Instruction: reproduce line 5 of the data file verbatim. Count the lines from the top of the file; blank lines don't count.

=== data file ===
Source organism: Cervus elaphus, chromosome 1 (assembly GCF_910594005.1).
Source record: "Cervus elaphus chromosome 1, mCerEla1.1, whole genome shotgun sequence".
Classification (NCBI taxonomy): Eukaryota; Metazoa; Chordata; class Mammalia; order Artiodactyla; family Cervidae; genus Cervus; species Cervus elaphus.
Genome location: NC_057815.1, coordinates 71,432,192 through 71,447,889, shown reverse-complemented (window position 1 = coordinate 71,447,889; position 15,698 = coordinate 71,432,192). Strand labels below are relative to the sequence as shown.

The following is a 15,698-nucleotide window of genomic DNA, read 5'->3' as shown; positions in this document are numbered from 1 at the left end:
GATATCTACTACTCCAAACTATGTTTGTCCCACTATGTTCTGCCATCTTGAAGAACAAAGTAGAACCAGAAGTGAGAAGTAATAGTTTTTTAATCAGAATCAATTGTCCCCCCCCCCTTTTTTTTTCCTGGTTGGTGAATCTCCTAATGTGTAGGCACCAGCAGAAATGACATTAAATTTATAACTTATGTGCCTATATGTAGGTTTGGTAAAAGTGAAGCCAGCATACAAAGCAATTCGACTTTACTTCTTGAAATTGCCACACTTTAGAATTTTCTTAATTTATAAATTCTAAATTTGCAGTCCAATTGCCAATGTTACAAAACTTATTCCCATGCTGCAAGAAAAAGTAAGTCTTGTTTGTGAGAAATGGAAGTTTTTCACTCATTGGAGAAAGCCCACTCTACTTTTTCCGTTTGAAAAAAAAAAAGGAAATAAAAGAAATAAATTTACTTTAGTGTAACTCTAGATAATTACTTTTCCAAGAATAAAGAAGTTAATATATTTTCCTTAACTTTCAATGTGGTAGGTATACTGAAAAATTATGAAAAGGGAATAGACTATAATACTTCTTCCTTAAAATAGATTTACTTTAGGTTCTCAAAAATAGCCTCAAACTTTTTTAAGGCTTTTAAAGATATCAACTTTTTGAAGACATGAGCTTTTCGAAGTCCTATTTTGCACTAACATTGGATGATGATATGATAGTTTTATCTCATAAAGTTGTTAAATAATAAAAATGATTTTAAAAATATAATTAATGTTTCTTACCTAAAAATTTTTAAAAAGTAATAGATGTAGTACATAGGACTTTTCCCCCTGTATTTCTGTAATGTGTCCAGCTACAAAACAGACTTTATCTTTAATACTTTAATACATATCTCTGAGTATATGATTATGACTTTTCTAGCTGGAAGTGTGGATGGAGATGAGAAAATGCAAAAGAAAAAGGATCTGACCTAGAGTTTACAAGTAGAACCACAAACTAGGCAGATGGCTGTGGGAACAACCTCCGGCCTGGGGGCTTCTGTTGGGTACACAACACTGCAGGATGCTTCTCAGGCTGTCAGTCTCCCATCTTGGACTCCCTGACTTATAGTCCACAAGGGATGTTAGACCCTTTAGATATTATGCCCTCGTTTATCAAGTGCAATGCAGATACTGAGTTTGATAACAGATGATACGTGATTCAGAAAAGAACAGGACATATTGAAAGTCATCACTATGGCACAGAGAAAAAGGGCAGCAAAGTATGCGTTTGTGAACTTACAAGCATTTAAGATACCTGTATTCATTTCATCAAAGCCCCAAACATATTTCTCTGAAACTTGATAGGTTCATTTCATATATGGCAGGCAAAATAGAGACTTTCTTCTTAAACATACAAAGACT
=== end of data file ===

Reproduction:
The following is a 15,698-nucleotide window of genomic DNA, read 5'->3' as shown; positions in this document are numbered from 1 at the left end: